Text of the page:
- Female: attractive, emotionally intelligent, creative, caring.
Those two genders have certainly changed over time, but the idea that all human beings get filtered into one of two groups has been “common sense” for a few thousand European years.
But what about in other parts of the world?
What happens if your culture doesn’t have males or females as two distinct categories? What if you don’t even have words for these things?
And what happens if, one day, a boat full of French speakers, germs, and guns washes up on your shore?
2. Réflexion sur la féminité native native au XXIe siècle, by Natasha Kanapé Fontaine for TEDX
What does it mean to be a 21st-century indigenous woman? Innu poet and actress Natasha Kanapé Fontaine dissects and explores her experiences under imperial Canadian gender structures.
3. Read more about race and gender constructs:
- King Kong théorie, Virginie Despentes.
- The myths of white and non-white womanhood
- Les monologues du voile, Kenza Bennis
- Islamic women’s opinions and experiences about wearing the hijab in Quebec
Again, these books don’t deal with specifically grammar constructs, but I highly recommend them for understanding how colonialism affects French-speaking people.
3b. Non-Binary Linguistic Markers
So now here we are: francophones and francophiles alike, trying to express ourselves within the linguistic bounds of French.
But what if you’re an English speaker who uses the very-handy “they” pronoun?
What if you’re having a conversation in French about your non-binary Chinese, Estonian, or Finnish friend, and not sure what pronoun to use for them in this very gendered language?
Here are some ideas.
1. L’ACCUEIL DE JEUNES TRANS ET NON BINAIRES by La Fédération des établissements d’enseignement privés
The FEEP represents nearly 200 private schools in Quebec and creates resources for its member institutions.
This small presentation aims to prepare adults new to gender theory to help trans and non-binary students in their school systems… but it’s also the perfect crash course into the vocabulary, grammar, and sociology of Francophone gender-non-conforming goodness.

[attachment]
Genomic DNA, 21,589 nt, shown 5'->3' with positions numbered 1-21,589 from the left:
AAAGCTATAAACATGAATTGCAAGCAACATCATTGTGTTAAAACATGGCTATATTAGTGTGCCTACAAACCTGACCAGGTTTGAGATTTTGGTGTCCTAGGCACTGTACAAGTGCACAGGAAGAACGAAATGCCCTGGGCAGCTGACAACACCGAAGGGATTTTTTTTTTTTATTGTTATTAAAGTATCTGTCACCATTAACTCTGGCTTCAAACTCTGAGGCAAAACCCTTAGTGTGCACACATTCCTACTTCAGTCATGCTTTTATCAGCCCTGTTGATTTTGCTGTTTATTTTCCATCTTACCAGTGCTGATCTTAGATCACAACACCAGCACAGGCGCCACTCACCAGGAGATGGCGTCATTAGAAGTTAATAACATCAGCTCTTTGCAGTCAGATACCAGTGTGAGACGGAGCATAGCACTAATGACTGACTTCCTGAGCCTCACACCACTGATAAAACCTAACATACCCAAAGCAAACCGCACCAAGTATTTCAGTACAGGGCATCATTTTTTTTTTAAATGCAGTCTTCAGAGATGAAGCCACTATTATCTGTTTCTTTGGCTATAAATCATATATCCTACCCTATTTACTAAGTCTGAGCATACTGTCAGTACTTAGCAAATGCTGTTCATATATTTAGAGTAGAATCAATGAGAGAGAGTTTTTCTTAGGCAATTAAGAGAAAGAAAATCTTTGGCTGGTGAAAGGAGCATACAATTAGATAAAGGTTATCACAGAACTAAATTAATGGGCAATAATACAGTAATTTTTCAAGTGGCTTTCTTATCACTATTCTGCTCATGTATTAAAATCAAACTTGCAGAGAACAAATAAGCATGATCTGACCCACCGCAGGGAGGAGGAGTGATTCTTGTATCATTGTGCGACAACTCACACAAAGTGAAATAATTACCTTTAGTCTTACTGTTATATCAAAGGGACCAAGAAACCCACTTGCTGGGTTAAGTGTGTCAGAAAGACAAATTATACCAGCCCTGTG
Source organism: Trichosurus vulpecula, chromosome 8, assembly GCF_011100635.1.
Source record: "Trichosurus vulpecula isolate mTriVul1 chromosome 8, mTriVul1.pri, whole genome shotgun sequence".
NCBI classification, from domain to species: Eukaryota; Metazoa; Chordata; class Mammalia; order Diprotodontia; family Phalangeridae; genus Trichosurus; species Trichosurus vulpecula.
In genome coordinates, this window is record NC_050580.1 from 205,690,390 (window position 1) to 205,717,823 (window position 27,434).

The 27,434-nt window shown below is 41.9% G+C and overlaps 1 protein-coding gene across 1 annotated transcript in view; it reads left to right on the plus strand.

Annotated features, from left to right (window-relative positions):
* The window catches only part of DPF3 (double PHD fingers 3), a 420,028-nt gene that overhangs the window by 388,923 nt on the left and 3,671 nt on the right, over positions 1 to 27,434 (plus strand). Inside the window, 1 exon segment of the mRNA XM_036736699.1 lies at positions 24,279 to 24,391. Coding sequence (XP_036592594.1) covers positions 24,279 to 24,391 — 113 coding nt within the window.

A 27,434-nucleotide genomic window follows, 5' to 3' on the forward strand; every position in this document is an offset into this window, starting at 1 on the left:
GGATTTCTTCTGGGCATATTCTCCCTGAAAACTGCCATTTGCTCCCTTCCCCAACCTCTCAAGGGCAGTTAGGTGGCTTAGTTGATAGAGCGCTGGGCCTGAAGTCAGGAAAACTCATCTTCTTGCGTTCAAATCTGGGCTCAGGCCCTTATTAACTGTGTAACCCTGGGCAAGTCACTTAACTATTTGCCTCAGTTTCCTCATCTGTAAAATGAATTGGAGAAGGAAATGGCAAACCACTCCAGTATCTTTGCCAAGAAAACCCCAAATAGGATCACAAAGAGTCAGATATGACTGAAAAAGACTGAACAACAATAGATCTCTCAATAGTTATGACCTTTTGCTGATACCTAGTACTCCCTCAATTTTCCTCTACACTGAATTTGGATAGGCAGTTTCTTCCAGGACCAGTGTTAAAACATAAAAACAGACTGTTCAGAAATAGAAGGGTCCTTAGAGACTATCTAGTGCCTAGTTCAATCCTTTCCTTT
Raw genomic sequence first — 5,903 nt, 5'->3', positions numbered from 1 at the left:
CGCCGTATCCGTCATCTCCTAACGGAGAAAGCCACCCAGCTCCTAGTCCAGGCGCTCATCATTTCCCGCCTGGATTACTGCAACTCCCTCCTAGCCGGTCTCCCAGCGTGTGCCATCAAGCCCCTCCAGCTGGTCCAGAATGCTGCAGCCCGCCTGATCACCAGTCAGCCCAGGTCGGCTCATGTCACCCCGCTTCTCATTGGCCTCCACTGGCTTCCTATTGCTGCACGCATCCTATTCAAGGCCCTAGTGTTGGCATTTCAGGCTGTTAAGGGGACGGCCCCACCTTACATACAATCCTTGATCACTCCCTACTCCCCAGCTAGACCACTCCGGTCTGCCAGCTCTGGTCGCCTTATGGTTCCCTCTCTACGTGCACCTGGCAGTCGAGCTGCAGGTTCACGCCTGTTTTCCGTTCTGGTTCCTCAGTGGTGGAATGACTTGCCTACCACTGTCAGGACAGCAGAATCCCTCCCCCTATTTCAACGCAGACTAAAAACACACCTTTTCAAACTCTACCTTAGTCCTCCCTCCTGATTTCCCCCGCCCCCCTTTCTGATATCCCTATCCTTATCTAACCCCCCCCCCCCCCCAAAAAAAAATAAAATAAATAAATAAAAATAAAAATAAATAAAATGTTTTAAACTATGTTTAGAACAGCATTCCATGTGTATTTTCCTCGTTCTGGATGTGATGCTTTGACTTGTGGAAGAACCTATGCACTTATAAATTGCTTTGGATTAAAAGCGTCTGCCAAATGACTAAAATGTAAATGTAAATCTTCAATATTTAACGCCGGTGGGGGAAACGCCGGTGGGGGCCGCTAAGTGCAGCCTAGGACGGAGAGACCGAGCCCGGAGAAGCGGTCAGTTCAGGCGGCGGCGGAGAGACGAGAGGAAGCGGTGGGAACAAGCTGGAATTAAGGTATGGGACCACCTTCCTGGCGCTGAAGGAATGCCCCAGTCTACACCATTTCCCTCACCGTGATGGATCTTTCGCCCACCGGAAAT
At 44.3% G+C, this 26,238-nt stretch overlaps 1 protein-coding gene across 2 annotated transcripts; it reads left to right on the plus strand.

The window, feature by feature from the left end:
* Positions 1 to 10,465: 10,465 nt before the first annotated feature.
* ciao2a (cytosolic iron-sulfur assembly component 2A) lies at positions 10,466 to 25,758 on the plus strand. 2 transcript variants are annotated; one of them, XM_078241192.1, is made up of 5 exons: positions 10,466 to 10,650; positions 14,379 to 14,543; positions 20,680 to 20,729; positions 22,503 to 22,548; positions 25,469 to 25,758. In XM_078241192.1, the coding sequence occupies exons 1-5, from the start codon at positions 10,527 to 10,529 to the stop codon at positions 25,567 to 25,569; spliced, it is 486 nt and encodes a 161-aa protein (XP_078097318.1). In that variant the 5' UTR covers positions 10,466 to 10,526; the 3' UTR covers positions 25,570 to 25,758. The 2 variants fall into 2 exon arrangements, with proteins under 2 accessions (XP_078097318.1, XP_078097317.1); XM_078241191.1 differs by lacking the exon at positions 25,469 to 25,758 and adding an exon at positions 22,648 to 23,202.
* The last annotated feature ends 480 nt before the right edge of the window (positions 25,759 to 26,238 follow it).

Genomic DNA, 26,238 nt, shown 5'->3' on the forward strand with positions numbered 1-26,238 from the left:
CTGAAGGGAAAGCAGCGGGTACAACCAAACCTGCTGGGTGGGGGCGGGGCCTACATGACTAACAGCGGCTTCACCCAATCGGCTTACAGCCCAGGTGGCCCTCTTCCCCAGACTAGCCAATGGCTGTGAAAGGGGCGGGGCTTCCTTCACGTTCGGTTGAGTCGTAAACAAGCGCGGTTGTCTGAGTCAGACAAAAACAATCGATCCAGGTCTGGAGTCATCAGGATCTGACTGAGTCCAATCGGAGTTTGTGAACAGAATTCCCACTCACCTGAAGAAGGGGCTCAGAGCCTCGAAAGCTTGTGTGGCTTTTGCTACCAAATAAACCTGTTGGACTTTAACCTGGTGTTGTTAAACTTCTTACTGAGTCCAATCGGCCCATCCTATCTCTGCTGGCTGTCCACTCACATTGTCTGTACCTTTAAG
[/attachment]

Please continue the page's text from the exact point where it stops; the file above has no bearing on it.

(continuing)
2. Camille Podcast
French journalist and host Camille Regache helps listeners demystify gender and sexual identities. For episodes that deal with specifically gender identity within communication, I suggest:
4. Clothing Beyond the Binary
Christine Bard is one of France’s great fashion historians–and one you should know, considering how seriously her work examines gender, feminism, and the conservative repression of women and queer people. (For a quick intro to her work, see the Camille episode Fringué comme une tappette listed above.)
Here are her 3 books I suggest starting with:
- Les garçonnes: Modes et fantasmes des années folles
- The French history of cross dressing
- Ce que soulève la jupe – Identités, transgressions, résistances
- The history, context, and anthropology of skirts and dresses
- Une histoire politique du pantalon
- The political history of pants
4. The Gay Dictionary
The Gay Dictionary by Moscas de Colores is an English dictionary for the many ways LGBTQAI+ label themselves throughout the world and its languages.
It’s available in an impressive number of languages and translated really, really well.
BONUS: Learning French?
Now, if you’re learning French and you want to improve your skills, here are plenty of other resource lists you can use!
- French music you need to check out
- French podcasts for all levels
- French YouTubers (beginner)
- French YouTubers (advanced)
- Learning French with Yoga
- French Stories & Novels (all levels)
I adore learning and living in French!
If you have any feedback for this article (or want to see any other resource guides like it) let me know in the comments!